eternal gratitude for all that you gave to me and did for me.
In the Kathmandu Valley many homes have a roof of poured cement. It is strong, generally leakproof, makes a solid floor if additional stories are to be added, and it provides space that a gabled roof does not provide.
Consequently you will see a lot of activity on the rooftops in Kathmandu and surrounds. Some people raise small crops and house a few chickens on the roof. Laundry is generally done on the roof and clothes draped down the side of the wall to dry in the sun. The colorful saris wafting in the breeze are a beautiful and unforgettable sight. Meals are sometimes eaten on the roof.
When Yangdu and I had our apartment in Swayambu just a ten minute walk down the hill from the temple I would often write on the roof. It was warm and sunny and I could see the glowing golden spires of Swayambunath up on the hill in the setting sun and hear the bells and tsankas (sp -- the big long horns the Buddhist monks play). Very conducive to creative writing.
A couple of houses over from us lived a Tamang man. What work he did I never knew but he would leave early in the morning and return home an hour or two before dusk in the evening. It was his ritual upon returning home from work to go up on his roof, play his flute which is called a "basari" in Nepali and sip from a half pint bottle of Khukuri rum.
The music he made was magical -- haunting -- sometimes sad, sometimes lively and happy. When he played I generally stopped writing and would simply sit and listen. I am sure he was a laborer of some type because of the clothes he wore to work but I felt that he should have been a professional musician. He did things with that little bamboo flute that I could never do and I admired and appreciated his talent.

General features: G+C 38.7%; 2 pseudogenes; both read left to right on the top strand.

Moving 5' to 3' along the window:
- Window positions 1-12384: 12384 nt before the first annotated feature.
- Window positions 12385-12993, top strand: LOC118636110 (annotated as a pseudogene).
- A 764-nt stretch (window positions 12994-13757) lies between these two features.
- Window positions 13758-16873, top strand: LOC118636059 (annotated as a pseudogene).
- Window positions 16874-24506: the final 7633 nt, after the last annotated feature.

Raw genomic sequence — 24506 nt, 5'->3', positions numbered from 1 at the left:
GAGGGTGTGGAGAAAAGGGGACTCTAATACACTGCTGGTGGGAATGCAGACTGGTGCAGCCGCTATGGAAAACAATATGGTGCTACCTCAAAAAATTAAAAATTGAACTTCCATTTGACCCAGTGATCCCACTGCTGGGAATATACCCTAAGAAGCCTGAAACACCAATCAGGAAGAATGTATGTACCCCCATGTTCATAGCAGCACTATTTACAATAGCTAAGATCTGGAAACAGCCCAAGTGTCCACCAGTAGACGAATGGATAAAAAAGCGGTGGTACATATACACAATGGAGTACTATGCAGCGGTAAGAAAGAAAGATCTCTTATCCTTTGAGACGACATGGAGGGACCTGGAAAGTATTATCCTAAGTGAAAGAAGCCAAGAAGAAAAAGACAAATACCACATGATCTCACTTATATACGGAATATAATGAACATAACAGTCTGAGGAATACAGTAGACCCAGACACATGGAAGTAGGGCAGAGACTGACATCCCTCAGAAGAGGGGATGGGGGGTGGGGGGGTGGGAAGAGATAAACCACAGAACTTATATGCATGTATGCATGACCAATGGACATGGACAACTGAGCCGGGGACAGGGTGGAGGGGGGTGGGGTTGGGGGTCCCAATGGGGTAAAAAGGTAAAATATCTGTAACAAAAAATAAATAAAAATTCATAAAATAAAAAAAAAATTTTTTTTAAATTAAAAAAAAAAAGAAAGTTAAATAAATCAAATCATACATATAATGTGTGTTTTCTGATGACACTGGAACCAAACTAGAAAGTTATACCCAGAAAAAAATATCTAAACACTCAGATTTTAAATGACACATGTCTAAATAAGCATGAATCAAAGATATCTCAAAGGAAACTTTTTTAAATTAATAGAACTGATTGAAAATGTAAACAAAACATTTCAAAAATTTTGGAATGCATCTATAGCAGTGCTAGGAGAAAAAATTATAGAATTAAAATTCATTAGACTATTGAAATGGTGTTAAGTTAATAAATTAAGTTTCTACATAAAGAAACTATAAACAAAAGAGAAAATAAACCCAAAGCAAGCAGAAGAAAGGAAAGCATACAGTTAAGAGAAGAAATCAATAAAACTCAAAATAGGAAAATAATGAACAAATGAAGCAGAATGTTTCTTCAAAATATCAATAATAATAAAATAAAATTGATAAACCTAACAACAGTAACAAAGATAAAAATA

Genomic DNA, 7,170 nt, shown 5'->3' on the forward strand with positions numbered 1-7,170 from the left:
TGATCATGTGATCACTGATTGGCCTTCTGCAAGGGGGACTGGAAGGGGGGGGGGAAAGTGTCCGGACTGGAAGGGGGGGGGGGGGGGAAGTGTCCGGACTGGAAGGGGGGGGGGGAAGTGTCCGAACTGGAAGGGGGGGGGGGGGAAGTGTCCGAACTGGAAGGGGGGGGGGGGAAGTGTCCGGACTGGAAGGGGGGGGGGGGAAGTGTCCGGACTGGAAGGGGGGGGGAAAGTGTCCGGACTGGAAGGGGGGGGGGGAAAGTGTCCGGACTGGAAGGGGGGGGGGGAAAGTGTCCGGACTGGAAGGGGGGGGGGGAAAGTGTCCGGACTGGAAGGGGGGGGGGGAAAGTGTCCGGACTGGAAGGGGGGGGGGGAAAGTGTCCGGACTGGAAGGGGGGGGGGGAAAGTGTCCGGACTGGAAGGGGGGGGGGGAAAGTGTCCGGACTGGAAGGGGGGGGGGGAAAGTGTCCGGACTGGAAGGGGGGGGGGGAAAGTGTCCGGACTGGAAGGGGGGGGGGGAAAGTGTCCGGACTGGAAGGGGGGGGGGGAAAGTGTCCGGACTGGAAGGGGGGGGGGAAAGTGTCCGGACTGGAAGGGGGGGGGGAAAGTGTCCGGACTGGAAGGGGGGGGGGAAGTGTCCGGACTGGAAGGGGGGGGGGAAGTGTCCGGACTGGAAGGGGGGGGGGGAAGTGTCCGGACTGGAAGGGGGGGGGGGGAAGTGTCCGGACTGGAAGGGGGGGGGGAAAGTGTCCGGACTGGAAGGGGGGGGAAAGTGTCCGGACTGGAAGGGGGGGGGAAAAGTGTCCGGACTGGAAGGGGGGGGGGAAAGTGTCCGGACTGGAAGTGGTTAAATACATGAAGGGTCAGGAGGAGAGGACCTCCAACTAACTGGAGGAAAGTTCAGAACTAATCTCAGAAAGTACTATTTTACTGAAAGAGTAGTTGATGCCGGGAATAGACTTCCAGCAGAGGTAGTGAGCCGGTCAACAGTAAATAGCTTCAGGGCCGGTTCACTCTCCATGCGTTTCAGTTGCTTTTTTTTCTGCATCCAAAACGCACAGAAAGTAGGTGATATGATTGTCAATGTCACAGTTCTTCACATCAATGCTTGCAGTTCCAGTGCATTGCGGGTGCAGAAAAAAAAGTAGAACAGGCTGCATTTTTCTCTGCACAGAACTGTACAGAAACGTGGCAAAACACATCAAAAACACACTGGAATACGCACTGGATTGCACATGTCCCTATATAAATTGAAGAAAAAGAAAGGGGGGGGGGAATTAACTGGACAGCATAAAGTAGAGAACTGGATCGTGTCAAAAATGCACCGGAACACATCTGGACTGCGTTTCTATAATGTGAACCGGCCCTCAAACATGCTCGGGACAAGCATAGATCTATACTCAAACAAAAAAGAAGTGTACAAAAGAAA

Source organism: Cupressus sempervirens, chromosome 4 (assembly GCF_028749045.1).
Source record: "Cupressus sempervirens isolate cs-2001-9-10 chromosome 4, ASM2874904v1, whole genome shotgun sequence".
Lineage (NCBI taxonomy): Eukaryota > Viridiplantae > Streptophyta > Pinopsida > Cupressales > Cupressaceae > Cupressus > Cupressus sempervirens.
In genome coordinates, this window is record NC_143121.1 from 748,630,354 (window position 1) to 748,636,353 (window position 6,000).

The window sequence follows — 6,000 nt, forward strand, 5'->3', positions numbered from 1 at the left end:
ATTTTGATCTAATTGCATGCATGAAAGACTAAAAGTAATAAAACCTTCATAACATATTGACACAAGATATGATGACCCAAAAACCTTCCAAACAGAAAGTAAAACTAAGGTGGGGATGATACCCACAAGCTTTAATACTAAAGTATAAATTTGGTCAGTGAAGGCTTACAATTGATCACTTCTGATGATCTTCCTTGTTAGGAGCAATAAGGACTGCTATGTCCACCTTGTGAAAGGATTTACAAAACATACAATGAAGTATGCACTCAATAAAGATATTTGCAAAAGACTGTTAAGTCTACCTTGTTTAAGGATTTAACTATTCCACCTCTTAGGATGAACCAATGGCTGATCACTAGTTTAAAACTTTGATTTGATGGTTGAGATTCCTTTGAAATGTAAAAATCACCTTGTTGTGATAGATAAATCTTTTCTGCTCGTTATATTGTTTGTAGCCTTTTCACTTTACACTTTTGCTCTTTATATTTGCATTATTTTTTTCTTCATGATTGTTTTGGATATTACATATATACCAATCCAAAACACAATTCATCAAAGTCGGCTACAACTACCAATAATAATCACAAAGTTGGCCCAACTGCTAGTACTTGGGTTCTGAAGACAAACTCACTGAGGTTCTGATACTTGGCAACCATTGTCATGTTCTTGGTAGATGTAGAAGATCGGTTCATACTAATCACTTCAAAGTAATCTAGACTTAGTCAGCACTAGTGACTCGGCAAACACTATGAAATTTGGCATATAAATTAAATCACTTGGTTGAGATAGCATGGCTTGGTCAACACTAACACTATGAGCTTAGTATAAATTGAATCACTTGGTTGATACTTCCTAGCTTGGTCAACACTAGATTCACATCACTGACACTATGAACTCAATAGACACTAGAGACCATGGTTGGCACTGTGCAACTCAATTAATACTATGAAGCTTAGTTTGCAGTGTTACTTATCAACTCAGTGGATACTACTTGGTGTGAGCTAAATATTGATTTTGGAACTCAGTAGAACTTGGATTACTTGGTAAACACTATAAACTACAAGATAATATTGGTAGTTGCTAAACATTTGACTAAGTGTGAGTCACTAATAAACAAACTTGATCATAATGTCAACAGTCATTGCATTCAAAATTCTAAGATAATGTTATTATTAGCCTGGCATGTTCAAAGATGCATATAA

Sometimes he would look at me while he played and he knew I was listening and watching him. Sometimes he would wave and I would wave back. We became friends of sorts but never met -- an unusual but nonetheless valuable relationship. If for some reason he missed an evening I felt empty, like something was not complete. If I was downstairs in the apartment and heard him start to play I would go up on the roof to listen and he would stop for a moment, wave and smile. I think he appreciated me as his audience.
Strange, perhaps, that we never met and that I do not know his name but I remember him vividly -- the Tamang on the rooftop -- and there are times when I think about the wonderful music he made for all of us and I now wish I had taken the time to go meet him and thank him. I doubt that now we will ever meet but I can still thank him. It is never too late for thanks.
So, thank you, Tamang on the rooftop, for all those wonderful songs you played. I can still hear them sometimes in the dark of the night when I lay awake and remember that wonderful and magical life I lived in Nepal.
Heard melodies are sweet but those unheard are sweeter.
Bill Martino - 11/99
On one of my return journeys from Nepal I was carrying four bottles of Khukuri rum just like the one is this picture. At Narita I was passing through security. Everything was going just fine but then the gal doing the x-ray of my carry on got big eyed, gave me a quick once over, picked up the phone and made a call. In maybe ten seconds four airport security guards were upon me.